A year on, jury out on economic harm of Estonia’s row with Russia

A picture of the Bronze Soldier monument is seen on a balloon in Tallinn

International Herald Tribune
April 26, 2008

TALLINN (AFP) — A year after the Estonian capital Tallinn was trashed in demonstrations sparked by the relocation of a Soviet war memorial, the jury is still out on whether Russia has used backdoor trade sanctions to punish its Soviet-era vassal.

One recent official study said the tiny Baltic — and European Union — state lost an estimated 450 million euros (700 million dollars), nearly 3.0 percent of GDP, in business with Russia in the wake of the “Bronze Soldier” row.

The dip, however, was not reflected in Estonia’s 2007 trade balance with Russia. To the contrary, its trade deficit decreased 68.4 percent.

The worst street violence in independent Estonia erupted on April 26, 2007 as protests by the country’s sizable Russian minority against the shifting of a monument to Soviet troops killed in World War II spiralled into two nights of riots and looting.

For many Estonians the statue was a symbol of reviled Soviet domination, but the move was seen as an affront by many Russians.

Estonian officials allege that Moscow piloted the riots and a later cyber war that temporarily shut down Estonian government and business websites. Russia has flatly denied any involvement.

Many Estonians believe Moscow further retaliated by slapping unofficial sanctions on its neighbour, which has just 1.3 million people.

The transit sector catering to Russian coal and oil exports was been hardest hit.

“The transit of Russian goods via Estonian railways started to decrease sharply after last April’s events and, altogether, railway transit fell last year by 26 percent compared to 2006,” Erki Lohmuste, an Estonian finance ministry macro-economist, told AFP.

“This in turn affected the work of Estonian ports — transit of Russian goods there decreased by 18 percent last year,” he said.

“Since May last year Russia also accelerated a programme, launched several years ago, to use more of its own ports for transit of Russian goods,” Lohmuste added.

But Estonian Prime Minister Andrus Ansip, who spearheaded the disputed relocation of the memorial, has insisted estimates of the economic damage tied directly to the row are inflated.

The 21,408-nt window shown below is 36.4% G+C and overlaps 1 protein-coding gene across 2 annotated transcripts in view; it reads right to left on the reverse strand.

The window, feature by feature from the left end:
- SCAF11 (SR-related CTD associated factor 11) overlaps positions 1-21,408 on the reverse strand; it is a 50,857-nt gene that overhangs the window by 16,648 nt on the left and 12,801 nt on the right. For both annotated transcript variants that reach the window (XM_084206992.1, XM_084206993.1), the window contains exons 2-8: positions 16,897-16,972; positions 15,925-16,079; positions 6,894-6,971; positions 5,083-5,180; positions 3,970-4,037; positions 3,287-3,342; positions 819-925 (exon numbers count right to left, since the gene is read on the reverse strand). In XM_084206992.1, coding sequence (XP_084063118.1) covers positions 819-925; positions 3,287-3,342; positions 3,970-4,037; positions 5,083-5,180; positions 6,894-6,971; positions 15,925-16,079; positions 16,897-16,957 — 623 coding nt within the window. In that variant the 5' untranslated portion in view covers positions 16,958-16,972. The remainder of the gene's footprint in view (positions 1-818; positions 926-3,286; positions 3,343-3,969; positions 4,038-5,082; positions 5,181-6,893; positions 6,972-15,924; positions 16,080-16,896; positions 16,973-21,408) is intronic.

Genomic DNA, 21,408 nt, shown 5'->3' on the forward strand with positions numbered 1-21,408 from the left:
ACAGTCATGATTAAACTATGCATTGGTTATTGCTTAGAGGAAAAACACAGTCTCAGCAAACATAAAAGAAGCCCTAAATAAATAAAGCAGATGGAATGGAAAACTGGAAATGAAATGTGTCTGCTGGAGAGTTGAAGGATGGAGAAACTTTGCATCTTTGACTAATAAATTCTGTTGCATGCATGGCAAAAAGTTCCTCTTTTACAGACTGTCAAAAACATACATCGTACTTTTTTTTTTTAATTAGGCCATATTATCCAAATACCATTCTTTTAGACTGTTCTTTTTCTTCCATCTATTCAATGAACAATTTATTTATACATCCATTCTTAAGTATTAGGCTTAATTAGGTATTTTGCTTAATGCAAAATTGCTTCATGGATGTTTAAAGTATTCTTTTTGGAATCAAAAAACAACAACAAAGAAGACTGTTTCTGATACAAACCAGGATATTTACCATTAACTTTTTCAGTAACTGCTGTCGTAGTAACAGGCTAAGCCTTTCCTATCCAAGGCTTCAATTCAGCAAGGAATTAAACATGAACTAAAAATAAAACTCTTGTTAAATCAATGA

According to Ansip, the downturn in transit trade through Estonia is rooted in a long-term plan hatched by the Kremlin.

“Outgoing Russian President Vladimir Putin already said several years ago that transit states like Estonia are ‘parasites’ who live at the ‘expense of Russia’ and Russia should not ‘feed them’ — and he really meant it, long ago launching a programme to redirect transit,” Ansip told AFP.

“Russia has for years invested huge sums in (its domestic) ports and that’s the reason why transit of its goods via Estonia has decreased,” Ansip said.

“But the impact on the Estonian economy is much smaller than some critics say,” he claimed.

While Estonian railways last year had to fire 200 workers due to slumping trade, Ansip pointed out that in some sectors trade between Estonia and Russia flourished.

“For example, timber imports from Russia increased last year by 24 percent. And in total from May 2007 until January 2008 export of Estonian goods to Russia increased by 9.6 percent compared to the same period a year before,” Ansip said.

“In general the impact of last April’s events on Estonia’s economy were modest, because it is rather weakly linked to the Russian market,” said Lohmuste.

“Most studies indicate that the impact was a loss of around 0.5-1.0 percent of gross domestic product, and not more,” he said.

Ansip also trumpeted an overall 15-percent rise in exports between January 2007-2008, saying “that’s been the best news in the Estonian economy after very bad export figures in last August and September.”

“But our optimism is somehow also clouded, knowing that the economy is also cooling in our main export markets and that might decrease demand for our goods,” he said.

Estonia’s principal trade partners are fellow members of the EU, and with the bloc in the doldrums Estonia’s central bank has more than halved its 2008 growth forecast to 2.0 percent.

In 2007 Estonia chalked up 7.1 percent GDP growth after a national record of 11.2 percent in 2006, the second-best rate in the entire EU.

After a five-decade occupation, Moscow finally lost its grip on Estonia and fellow Baltic republics Latvia and Lithuania as the Soviet Union collapsed in 1991. All three joined the EU in 2004.